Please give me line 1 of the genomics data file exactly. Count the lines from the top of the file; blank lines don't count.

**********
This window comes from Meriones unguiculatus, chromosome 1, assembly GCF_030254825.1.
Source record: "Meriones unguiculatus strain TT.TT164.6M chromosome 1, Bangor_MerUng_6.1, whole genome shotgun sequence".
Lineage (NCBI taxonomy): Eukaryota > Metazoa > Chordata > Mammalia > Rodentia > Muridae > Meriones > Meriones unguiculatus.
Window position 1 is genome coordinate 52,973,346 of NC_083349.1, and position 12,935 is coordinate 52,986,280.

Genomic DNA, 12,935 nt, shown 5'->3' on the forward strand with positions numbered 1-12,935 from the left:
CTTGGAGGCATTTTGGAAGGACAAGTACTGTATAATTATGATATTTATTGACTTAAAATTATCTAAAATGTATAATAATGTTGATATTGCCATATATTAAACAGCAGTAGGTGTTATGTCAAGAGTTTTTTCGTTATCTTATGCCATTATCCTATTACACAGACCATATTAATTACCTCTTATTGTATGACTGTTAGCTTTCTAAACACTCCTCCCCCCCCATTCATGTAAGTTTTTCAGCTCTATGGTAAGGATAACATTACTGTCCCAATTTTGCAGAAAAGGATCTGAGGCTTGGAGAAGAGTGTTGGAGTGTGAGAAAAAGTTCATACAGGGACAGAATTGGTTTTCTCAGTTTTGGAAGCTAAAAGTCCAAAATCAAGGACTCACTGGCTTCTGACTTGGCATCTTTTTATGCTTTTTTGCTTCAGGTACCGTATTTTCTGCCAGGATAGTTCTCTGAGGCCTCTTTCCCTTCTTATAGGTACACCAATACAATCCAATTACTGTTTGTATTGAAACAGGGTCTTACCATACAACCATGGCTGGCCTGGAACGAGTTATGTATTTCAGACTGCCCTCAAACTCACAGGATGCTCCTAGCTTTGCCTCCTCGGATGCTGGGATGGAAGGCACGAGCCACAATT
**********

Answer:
This window comes from Meriones unguiculatus, chromosome 1, assembly GCF_030254825.1.